With the exception of a few small countries, the U.S. is the only nation in the world that doesn't provide paid maternity leave. In a quest to know more, a journalist examined labor data to try and piece together why Americans have such a "raw deal."
Writer Sharon Lerner said the fact that the U.S. is seemingly out of step with other countries is very surprising.
"It’s not just wealthy, social democratic Nordic countries that make us look bad," Lerner said. "There’s a list of the 10 poorest countries in the world based on per-capita income (and) every one of those countries on that list provides paid maternity leave. They all have these protections on the books and we still don't, and it really is stunning."
In her latest piece for In These Times magazine, titled "The Real War on Families: Why the U.S. Needs Paid Leave Now," Lerner cited U.S. Department of Labor data that found that nearly one in four employed women in the U.S. return to work within two weeks of giving birth. Moreover, in the same study, about 12 percent of women took off a week or less.
In all, about 13 percent of U.S. workers have access to any form of paid family leave, according to the U.S. Bureau of Labor Statistics. Data also shows that there is a large disparity between rich and poor families. Of the top 10 percent of wage earners, one in five have paid family leave, compared to one in 20 in the bottom quartile.
Lerner also found that unionized workers are more likely to get benefits than their nonunionized counterparts.
She said there have been organized efforts here in the U.S. to pressure elected officials and companies to offer paid maternity leave since 1919 -- all of them unsuccessful. Part of the reason that she thinks the U.S. remains without the benefit is because many mothers feel it was their choice to "to carry this burden" and generally lack a sense that it could be any other way.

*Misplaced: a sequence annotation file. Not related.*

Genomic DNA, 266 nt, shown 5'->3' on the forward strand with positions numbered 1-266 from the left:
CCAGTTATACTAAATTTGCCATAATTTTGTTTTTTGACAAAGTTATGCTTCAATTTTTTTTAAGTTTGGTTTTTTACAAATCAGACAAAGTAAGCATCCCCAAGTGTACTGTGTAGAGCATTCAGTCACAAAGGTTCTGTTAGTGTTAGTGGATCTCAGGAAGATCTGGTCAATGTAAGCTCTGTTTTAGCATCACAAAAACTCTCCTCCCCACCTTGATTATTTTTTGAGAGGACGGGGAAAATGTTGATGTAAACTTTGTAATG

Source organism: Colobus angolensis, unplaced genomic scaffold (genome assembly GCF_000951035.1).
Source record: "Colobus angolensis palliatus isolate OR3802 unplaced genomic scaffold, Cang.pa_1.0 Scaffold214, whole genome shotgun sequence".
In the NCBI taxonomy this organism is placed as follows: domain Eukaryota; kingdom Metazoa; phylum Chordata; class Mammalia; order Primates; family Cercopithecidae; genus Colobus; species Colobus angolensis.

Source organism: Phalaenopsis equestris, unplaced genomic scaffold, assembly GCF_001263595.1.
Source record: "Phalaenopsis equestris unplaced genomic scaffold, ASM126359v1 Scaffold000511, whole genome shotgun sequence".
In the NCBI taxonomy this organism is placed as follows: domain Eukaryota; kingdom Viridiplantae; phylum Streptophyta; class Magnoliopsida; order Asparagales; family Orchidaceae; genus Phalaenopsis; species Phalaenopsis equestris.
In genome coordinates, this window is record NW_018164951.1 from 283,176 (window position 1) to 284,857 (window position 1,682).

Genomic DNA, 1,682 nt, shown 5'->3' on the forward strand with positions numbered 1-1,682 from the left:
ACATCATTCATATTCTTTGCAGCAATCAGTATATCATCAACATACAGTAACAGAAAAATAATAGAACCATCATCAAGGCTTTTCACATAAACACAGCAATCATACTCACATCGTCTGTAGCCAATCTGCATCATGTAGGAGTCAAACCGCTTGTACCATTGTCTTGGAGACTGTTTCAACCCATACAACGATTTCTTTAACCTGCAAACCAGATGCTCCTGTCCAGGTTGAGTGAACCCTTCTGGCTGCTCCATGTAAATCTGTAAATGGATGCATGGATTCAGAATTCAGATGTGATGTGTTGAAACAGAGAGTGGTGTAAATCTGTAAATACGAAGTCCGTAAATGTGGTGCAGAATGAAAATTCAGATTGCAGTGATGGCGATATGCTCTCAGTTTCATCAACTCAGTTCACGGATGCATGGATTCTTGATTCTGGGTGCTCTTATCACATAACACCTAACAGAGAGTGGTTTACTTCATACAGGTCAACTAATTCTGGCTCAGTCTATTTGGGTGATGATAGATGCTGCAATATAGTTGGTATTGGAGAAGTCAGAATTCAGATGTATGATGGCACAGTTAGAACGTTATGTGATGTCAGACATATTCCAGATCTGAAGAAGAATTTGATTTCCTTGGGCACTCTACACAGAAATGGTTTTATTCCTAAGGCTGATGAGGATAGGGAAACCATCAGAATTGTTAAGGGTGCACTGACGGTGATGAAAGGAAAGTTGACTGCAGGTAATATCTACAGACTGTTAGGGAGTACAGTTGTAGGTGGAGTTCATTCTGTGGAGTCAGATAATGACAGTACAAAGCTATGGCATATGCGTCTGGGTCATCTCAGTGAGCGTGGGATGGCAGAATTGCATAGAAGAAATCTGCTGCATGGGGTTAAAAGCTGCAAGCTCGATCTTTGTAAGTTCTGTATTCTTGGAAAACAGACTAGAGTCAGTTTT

"The argument against (paid maternity leave) I think has mostly been that we're a country of do-ers and people who take care of themselves. There’s a sense of personal responsibility, that folks shouldn't be asking for anything from their government," Lerner said.
Another key reason, said Lerner, comes from chambers of commerce and other business forces that say businesses can’t afford it.
But according to research, Lerner said that’s absolutely not true.
Three states -- California, New Jersey and Rhode Island -- currently offer paid maternity leave. In those states, said Lerner, all employees contribute a small tax from their paychecks to pay for the benefit.
"In California, which has had paid family leave for over 10 years, there’s been great research done by Eileen Appelbaum and Ruth Milkman, who show that there is no negative impact on business," Lerner said. "And I actually did similar research in New Jersey and found the same thing. There's no impact on the bottom line of the companies that end up providing it."